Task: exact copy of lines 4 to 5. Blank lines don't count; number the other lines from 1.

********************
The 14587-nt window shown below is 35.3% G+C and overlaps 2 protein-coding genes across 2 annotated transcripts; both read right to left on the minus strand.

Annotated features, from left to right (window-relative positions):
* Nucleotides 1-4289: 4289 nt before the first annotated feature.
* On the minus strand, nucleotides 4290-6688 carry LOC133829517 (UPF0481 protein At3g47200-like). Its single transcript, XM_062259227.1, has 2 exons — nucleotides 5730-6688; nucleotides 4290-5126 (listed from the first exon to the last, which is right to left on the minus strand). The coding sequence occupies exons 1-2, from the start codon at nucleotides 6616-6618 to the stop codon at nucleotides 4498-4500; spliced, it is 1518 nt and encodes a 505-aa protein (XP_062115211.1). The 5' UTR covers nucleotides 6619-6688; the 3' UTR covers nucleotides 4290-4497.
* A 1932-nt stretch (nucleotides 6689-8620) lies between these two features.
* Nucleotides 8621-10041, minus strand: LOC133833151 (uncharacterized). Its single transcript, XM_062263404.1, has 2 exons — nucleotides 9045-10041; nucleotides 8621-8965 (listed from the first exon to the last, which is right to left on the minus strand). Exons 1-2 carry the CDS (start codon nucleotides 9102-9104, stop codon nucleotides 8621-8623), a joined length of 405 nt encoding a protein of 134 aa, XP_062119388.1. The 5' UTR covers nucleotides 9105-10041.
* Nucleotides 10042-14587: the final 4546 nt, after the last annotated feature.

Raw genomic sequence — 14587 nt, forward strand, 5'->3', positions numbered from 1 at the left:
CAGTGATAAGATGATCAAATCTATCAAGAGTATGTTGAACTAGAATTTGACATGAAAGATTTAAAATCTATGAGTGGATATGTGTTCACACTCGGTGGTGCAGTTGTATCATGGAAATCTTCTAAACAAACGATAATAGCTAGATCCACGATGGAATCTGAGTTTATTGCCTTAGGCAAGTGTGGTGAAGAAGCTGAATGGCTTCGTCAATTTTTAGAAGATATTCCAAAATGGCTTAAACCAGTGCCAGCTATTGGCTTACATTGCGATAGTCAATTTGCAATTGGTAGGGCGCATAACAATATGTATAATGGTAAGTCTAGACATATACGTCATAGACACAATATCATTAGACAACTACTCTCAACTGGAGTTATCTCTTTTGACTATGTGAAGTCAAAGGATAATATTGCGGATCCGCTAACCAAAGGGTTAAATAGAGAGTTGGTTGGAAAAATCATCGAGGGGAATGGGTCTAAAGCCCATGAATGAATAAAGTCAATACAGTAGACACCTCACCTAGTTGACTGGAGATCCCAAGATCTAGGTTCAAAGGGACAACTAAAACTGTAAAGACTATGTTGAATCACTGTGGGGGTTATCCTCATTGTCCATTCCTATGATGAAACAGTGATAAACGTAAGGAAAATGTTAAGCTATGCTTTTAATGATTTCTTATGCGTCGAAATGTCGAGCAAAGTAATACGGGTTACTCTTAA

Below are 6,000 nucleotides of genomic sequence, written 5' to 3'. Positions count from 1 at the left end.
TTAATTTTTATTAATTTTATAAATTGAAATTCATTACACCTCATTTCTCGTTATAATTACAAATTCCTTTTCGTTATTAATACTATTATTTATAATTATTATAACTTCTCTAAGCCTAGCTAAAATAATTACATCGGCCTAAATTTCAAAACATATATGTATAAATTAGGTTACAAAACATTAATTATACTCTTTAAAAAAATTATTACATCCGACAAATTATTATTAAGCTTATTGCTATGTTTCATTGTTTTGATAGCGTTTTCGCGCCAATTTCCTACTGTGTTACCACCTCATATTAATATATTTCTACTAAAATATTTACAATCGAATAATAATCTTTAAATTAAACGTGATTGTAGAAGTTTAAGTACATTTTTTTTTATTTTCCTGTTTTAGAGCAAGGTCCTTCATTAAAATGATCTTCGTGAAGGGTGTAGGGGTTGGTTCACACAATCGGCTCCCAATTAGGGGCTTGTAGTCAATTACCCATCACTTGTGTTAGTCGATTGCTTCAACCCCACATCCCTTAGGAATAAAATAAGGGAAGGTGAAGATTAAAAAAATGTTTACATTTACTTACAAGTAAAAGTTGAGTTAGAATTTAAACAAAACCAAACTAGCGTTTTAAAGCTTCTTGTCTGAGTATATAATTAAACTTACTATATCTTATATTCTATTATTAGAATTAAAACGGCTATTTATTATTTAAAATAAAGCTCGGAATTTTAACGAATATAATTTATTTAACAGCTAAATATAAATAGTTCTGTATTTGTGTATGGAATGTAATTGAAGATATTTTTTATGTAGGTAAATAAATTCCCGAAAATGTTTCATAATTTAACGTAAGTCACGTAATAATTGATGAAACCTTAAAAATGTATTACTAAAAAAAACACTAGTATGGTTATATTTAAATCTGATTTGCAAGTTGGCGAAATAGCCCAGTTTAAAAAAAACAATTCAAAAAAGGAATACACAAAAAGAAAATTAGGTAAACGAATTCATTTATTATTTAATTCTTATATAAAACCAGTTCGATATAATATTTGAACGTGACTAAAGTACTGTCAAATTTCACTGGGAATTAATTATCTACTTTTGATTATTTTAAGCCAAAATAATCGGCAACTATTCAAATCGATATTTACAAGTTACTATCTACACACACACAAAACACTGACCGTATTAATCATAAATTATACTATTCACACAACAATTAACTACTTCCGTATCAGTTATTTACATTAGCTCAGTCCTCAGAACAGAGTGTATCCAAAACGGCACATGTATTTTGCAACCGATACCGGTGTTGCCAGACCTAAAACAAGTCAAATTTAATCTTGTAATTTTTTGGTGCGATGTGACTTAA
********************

* On the minus strand, nucleotides 4290-6688 carry LOC133829517 (UPF0481 protein At3g47200-like). Its single transcript, XM_062259227.1, has 2 exons — nucleotides 5730-6688; nucleotides 4290-5126 (listed from the first exon to the last, which is right to left on the minus strand). The coding sequence occupies exons 1-2, from the start codon at nucleotides 6616-6618 to the stop codon at nucleotides 4498-4500; spliced, it is 1518 nt and encodes a 505-aa protein (XP_062115211.1). The 5' UTR covers nucleotides 6619-6688; the 3' UTR covers nucleotides 4290-4497.
* A 1932-nt stretch (nucleotides 6689-8620) lies between these two features.